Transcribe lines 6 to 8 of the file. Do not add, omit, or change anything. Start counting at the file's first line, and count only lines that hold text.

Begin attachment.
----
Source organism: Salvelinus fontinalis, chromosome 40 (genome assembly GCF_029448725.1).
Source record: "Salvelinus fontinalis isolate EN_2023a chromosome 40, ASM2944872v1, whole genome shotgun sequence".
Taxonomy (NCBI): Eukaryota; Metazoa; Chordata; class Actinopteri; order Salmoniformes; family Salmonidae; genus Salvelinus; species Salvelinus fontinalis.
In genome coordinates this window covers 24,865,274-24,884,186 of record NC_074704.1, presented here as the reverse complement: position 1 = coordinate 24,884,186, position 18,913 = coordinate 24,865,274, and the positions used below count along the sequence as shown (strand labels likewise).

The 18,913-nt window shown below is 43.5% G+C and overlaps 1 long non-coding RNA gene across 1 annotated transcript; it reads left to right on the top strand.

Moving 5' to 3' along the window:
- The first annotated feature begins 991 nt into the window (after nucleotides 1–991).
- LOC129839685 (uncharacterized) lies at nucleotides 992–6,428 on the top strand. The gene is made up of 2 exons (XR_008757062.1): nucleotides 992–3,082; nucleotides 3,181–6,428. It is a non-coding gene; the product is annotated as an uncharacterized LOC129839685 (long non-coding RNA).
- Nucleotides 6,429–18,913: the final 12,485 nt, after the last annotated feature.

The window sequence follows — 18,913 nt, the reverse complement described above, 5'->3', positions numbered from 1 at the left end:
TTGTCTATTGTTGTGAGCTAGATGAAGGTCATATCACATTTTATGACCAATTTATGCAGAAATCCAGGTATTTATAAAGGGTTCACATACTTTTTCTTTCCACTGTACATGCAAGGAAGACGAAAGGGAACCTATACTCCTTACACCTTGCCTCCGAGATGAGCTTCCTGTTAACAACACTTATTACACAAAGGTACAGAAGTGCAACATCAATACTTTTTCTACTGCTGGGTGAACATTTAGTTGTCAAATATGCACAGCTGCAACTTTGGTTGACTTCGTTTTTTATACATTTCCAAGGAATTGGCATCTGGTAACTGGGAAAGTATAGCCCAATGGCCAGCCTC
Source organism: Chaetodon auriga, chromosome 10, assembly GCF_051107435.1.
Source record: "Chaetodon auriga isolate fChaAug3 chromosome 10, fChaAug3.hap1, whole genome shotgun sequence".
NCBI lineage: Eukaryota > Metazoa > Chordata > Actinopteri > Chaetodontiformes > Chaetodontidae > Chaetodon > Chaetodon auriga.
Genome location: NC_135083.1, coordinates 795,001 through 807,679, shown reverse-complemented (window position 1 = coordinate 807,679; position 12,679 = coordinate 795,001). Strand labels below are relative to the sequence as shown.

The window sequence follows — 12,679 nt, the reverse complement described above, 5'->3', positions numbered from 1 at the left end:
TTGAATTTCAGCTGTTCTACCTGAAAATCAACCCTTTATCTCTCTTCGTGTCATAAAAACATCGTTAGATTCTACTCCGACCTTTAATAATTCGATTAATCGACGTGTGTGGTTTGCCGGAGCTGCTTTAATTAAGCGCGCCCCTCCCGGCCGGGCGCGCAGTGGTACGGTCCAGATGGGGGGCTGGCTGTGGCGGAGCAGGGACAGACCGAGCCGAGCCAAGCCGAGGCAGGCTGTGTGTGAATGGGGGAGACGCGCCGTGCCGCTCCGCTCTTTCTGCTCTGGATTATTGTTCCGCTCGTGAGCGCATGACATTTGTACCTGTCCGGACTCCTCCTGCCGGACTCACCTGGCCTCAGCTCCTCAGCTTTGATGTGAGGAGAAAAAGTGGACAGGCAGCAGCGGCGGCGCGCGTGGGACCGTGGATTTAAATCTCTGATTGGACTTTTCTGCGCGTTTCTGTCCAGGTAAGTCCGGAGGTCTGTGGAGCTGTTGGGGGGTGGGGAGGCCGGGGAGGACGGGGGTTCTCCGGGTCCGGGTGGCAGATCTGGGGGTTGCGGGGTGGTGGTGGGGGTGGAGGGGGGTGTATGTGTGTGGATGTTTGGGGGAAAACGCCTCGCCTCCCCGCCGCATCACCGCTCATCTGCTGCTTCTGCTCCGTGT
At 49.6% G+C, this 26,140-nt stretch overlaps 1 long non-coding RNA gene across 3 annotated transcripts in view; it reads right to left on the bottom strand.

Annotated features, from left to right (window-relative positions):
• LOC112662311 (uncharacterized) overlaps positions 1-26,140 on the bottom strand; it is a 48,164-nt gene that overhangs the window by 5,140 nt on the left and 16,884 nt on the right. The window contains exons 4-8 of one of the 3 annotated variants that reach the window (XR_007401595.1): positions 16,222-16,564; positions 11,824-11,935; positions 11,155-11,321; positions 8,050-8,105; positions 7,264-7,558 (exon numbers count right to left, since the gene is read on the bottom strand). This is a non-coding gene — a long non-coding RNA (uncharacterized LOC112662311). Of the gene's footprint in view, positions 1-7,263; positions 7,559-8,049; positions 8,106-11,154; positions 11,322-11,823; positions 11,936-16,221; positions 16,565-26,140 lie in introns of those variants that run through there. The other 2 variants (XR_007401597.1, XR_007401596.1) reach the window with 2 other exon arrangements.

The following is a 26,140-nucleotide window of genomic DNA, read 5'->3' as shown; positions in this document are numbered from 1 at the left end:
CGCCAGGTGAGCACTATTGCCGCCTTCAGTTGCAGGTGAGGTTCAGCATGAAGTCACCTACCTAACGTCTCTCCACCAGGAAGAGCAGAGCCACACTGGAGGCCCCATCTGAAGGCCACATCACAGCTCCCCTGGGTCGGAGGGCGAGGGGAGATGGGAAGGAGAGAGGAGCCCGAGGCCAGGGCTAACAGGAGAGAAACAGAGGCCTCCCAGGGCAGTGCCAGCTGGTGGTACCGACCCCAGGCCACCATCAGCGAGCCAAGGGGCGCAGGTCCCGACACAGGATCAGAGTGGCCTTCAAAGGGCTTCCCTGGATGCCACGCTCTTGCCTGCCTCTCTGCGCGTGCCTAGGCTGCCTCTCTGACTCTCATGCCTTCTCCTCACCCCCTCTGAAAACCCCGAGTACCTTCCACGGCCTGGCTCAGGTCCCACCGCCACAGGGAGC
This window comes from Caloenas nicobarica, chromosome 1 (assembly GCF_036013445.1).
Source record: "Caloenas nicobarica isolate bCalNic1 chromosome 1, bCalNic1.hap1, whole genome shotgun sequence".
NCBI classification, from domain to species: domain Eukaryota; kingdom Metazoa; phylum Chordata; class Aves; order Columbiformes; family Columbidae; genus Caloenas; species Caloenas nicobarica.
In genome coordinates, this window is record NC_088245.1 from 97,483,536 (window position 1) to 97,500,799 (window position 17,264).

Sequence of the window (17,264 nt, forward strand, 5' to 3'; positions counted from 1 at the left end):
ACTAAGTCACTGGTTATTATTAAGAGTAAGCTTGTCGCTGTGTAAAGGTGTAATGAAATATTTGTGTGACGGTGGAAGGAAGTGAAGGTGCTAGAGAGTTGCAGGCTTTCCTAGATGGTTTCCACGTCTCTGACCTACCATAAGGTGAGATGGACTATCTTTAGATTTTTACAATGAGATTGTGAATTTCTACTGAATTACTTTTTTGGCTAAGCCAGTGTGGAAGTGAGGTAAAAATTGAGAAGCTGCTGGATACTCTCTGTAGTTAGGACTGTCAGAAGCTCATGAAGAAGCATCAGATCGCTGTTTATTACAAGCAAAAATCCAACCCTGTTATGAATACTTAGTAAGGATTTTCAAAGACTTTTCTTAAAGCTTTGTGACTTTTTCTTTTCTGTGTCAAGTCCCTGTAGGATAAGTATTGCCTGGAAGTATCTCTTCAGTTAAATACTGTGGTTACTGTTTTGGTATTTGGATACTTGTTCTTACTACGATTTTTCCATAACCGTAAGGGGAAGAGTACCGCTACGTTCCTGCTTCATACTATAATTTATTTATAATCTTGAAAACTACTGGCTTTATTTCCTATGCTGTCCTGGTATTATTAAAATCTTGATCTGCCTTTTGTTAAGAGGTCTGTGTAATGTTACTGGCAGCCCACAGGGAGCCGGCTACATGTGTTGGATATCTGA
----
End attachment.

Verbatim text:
Moving 5' to 3' along the window:
- The first annotated feature begins 991 nt into the window (after nucleotides 1–991).
- LOC129839685 (uncharacterized) lies at nucleotides 992–6,428 on the top strand. The gene is made up of 2 exons (XR_008757062.1): nucleotides 992–3,082; nucleotides 3,181–6,428. It is a non-coding gene; the product is annotated as an uncharacterized LOC129839685 (long non-coding RNA).